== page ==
The rest of The Beatles story is very well documented from their 1965 concert at Shea Stadium, their final concert a year later in Candlestick Park in San Francisco, their two movie features (“A Hard Day’s Night” & “Help”) to their groundbreaking albums including Rubber Soul, Revolver, Sgt. Peppers Lonely Hearts Club Band, Magical Mystery Tour, The White Album & Abbey Road. Every album by the band with the exception of “Let It Be” was produced by Martin. The last one started with him in charge but then the project was put on hold for the band to record “Abbey Road“. They then returned to the Let It Be tapes to finish it but between all the fights amongst the band members including John Lennon’s departure at the beginning of 1970, the tapes were shelved. Eventually they were placed in the hands of Phil Spector who put his Wall Of Sound spin on them to give us the finished product in May 1970.

Martin continued his esteemed career in music after his seminal work with The Beatles. His more notable projects include his work on two James Bond soundtracks (“Goldfinger” in 1964 & “Live And Let Die” in 1973), producing several albums for the band America, collaborating with Pete Townsend on the musical arrangements for The Who’s 1993 Broadway production of “Tommy” & producing Elton John’s 1997 Princess Diana tribute recording of “Candle In The Wind”. Martin worked with his son, Giles Martin-also a composer, producer & multi-instrumentalist-on the arrangement of the music for the 2006 Cirque du Soleil show, “Love” based on The Fab Four’s music. The Beatles would not have been The Beatles without George Martin.

And anytime you feel the pain
Hey Jude, refrain
Don’t carry the world
Upon your shoulders
“.

Martin and The Beatles

The Beatles in the Studio with producer George Martin circa 1967 (John Lennon, Ringo Starr, George Martin (center) George Harrison and Paul McCartney. (Image found online.  Original source unknown.)

The Beatles: “Hey Jude” (Live performance from “Frost On Sunday” broadcast in the UK on September 8, 1968. Rebroadcast in the US on “The Smothers Brothers Comedy Hour” on October 6, 1968. Written by John Lennon & Paul McCartney).

I do not own the rights to anything.  I am just sharing what I love and how I am coping with you.

Stay well.

Let’s Take A Moment Day 178

Hi everyone.  Hope you are all well and continue to stay that way during this global health crisis we are facing.  But in addition to protecting your physical wellness, what are you doing to stay mentally healthy today?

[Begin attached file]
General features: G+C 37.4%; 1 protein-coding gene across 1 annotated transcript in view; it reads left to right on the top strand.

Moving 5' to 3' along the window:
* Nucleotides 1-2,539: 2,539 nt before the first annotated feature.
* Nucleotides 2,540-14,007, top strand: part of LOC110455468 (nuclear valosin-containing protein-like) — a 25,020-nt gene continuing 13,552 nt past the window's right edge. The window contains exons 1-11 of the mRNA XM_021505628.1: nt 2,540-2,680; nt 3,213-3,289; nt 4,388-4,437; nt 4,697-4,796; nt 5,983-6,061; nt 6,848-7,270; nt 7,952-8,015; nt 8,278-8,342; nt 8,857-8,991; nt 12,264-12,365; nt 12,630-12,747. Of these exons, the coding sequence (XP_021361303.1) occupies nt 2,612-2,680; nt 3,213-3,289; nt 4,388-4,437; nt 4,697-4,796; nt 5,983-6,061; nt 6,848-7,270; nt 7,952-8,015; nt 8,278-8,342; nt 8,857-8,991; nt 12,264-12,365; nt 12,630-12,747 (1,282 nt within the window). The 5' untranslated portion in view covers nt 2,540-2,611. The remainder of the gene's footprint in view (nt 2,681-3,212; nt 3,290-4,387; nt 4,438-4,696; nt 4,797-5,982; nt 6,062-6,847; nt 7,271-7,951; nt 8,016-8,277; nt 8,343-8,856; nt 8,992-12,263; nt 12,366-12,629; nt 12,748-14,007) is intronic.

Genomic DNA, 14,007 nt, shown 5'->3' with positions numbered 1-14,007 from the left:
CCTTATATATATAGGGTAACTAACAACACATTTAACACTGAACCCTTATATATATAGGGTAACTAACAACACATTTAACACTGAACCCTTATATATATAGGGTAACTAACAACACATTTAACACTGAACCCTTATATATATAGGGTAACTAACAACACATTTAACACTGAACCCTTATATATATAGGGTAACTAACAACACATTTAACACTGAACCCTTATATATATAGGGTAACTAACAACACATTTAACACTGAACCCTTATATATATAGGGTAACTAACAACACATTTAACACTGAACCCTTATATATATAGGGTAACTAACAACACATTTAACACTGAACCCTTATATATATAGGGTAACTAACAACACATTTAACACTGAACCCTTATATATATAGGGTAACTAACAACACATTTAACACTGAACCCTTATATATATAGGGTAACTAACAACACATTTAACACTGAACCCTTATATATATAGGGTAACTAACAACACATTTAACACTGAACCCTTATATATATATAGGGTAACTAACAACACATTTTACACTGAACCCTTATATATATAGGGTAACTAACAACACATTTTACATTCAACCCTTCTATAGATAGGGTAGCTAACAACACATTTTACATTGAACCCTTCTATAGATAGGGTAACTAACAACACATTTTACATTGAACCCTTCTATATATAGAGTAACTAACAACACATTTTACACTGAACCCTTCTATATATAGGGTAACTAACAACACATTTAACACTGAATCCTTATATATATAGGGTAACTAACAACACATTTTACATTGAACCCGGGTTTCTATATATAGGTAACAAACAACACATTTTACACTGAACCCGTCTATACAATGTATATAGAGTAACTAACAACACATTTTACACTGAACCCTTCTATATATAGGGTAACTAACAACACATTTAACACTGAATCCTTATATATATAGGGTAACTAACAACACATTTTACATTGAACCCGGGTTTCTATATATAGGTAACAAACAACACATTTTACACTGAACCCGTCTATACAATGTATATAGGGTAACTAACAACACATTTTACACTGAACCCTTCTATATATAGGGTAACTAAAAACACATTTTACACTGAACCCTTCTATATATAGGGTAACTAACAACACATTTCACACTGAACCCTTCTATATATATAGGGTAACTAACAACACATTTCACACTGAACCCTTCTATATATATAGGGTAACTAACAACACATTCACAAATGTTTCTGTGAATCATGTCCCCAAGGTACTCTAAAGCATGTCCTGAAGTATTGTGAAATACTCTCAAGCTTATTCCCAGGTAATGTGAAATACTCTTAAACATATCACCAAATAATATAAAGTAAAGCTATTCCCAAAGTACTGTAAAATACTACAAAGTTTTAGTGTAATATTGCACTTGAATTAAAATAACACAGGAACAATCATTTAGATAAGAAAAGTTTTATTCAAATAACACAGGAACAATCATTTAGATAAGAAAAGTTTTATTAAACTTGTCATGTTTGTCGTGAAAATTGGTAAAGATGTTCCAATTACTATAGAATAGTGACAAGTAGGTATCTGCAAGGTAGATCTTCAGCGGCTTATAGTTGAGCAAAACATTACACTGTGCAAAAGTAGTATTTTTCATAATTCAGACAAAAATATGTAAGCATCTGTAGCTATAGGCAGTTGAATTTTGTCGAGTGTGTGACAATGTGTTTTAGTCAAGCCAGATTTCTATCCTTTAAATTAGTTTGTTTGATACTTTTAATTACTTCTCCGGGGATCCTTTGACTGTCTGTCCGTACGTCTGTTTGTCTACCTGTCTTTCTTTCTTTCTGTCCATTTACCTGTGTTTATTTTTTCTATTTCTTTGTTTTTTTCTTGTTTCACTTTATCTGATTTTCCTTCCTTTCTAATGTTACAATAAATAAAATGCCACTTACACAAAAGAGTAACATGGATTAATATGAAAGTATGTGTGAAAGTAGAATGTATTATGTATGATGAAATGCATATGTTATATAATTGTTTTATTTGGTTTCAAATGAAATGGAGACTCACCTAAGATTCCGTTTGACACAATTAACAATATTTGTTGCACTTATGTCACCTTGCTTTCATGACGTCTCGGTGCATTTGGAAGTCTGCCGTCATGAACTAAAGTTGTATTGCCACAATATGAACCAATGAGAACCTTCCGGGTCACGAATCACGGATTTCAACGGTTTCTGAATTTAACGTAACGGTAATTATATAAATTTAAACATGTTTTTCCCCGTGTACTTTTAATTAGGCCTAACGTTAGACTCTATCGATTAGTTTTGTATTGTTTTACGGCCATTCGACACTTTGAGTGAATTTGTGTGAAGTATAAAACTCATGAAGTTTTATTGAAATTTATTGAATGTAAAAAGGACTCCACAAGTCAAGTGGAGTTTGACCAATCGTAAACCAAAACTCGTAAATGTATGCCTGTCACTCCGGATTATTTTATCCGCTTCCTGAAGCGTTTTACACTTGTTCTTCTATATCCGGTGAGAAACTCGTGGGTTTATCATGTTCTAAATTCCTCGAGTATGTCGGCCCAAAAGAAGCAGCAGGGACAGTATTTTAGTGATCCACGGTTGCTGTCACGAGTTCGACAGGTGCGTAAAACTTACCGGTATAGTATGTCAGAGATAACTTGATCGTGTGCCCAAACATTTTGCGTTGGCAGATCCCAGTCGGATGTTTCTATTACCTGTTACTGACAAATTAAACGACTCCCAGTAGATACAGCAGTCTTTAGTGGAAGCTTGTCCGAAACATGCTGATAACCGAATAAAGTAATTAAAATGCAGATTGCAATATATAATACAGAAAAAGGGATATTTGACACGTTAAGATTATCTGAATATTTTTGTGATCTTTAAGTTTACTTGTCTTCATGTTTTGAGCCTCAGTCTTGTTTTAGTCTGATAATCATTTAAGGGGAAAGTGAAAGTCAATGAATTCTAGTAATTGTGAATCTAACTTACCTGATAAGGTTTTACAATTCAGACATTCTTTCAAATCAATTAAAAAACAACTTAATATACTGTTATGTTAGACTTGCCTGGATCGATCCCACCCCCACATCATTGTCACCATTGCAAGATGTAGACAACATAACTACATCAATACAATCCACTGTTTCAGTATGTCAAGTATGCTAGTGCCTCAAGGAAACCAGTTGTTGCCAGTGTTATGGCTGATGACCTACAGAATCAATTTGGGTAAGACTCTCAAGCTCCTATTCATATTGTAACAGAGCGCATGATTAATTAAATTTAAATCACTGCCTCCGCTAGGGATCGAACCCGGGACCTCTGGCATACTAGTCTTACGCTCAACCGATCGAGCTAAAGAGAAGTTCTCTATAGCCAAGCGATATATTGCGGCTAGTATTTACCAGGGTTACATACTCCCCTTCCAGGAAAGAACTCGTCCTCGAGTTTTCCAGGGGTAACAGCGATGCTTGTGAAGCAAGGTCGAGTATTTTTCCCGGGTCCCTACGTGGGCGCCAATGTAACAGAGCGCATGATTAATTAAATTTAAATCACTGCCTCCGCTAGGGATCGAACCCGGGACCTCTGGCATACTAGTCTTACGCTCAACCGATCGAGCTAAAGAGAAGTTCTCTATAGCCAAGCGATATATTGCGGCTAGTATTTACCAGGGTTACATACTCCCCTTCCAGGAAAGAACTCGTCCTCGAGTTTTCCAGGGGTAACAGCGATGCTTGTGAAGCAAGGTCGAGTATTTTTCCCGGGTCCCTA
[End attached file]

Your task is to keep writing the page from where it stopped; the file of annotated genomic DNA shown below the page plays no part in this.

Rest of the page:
Bruce quote

(Image found online.  Original source unknown.)

I know we are in a serious situation, but I need a break from the gloom, doom and bullying by way of hoarding. Music has always been my refuge and watching those beautiful Italians singing to each other from their balconies reaffirmed my belief that music is the answer. So until the old normal returns, I am going to share a song I listen to that helps me escape the current state of things, if only for a few minutes each day.  And if this helps anyone else, even better.

Today in 1966 The Beatles record, “Revolver” hit #1 on the Billboard 200 album chart. It was the second of their more ground breaking records and the follow up to the first one, 1965’s “Rubber Soul”. “Revolver” was released on August 5 of that year and contains classic tunes like “Eleanor Rigby”, “Got To Get You Into My Life” and “Yellow Submarine”. It also has two of their more beautiful gems, “Here, There & Everywhere” and “For No One”. But over the last decade, today’s pick has become the track I love most of all. It features John Lennon on lead vocal, mesmerizing guitar work by George Harrison and some of the most evocative lyrics associated with sleep I have ever heard. This may be redundant but that does not make it any less true: Nobody but nobody made music like The Fab Four.

Everybody seems to think I’m lazy
I don’t mind, I think they’re crazy
Running everywhere at such a speed
‘Til they find there’s no need (there’s no need)“.

Revolver

(Image found online.  Original source unknown.)

The Beatles: “I’m Only Sleeping” (1966, written by John Lennon & Paul McCartney).

I do not own the rights to anything.  I am just sharing what I love and how I am coping with you.

Stay well.